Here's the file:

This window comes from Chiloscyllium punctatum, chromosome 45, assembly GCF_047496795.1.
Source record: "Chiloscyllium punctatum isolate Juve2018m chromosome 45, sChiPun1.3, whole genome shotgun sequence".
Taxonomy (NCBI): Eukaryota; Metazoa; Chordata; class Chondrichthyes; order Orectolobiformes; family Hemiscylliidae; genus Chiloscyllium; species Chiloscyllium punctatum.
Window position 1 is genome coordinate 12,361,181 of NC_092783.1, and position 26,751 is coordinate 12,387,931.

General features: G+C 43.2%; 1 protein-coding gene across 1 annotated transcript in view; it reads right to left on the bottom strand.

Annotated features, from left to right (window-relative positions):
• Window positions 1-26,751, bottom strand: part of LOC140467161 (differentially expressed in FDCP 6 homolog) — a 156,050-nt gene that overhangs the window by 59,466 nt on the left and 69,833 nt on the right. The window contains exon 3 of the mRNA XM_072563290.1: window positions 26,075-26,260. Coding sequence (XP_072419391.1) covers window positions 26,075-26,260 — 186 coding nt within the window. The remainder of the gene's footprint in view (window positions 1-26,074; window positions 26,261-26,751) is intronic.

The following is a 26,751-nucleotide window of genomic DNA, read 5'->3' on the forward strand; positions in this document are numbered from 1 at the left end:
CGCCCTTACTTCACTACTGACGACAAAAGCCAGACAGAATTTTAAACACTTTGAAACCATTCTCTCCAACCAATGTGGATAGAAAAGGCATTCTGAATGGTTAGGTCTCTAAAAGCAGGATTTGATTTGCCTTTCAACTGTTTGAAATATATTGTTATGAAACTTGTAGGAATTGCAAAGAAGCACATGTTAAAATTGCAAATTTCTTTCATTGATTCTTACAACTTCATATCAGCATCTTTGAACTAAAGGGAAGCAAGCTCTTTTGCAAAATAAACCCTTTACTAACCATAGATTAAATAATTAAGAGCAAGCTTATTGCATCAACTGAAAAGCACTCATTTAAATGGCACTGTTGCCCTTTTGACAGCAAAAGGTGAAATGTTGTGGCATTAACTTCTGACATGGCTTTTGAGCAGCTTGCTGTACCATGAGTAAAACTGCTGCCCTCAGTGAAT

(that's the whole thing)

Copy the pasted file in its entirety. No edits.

This window comes from Chiloscyllium punctatum, chromosome 45, assembly GCF_047496795.1.
Source record: "Chiloscyllium punctatum isolate Juve2018m chromosome 45, sChiPun1.3, whole genome shotgun sequence".
Taxonomy (NCBI): Eukaryota; Metazoa; Chordata; class Chondrichthyes; order Orectolobiformes; family Hemiscylliidae; genus Chiloscyllium; species Chiloscyllium punctatum.
Window position 1 is genome coordinate 12,361,181 of NC_092783.1, and position 26,751 is coordinate 12,387,931.

General features: G+C 43.2%; 1 protein-coding gene across 1 annotated transcript in view; it reads right to left on the bottom strand.

Annotated features, from left to right (window-relative positions):
• Window positions 1-26,751, bottom strand: part of LOC140467161 (differentially expressed in FDCP 6 homolog) — a 156,050-nt gene that overhangs the window by 59,466 nt on the left and 69,833 nt on the right. The window contains exon 3 of the mRNA XM_072563290.1: window positions 26,075-26,260. Coding sequence (XP_072419391.1) covers window positions 26,075-26,260 — 186 coding nt within the window. The remainder of the gene's footprint in view (window positions 1-26,074; window positions 26,261-26,751) is intronic.

The following is a 26,751-nucleotide window of genomic DNA, read 5'->3' on the forward strand; positions in this document are numbered from 1 at the left end:
CGCCCTTACTTCACTACTGACGACAAAAGCCAGACAGAATTTTAAACACTTTGAAACCATTCTCTCCAACCAATGTGGATAGAAAAGGCATTCTGAATGGTTAGGTCTCTAAAAGCAGGATTTGATTTGCCTTTCAACTGTTTGAAATATATTGTTATGAAACTTGTAGGAATTGCAAAGAAGCACATGTTAAAATTGCAAATTTCTTTCATTGATTCTTACAACTTCATATCAGCATCTTTGAACTAAAGGGAAGCAAGCTCTTTTGCAAAATAAACCCTTTACTAACCATAGATTAAATAATTAAGAGCAAGCTTATTGCATCAACTGAAAAGCACTCATTTAAATGGCACTGTTGCCCTTTTGACAGCAAAAGGTGAAATGTTGTGGCATTAACTTCTGACATGGCTTTTGAGCAGCTTGCTGTACCATGAGTAAAACTGCTGCCCTCAGTGAAT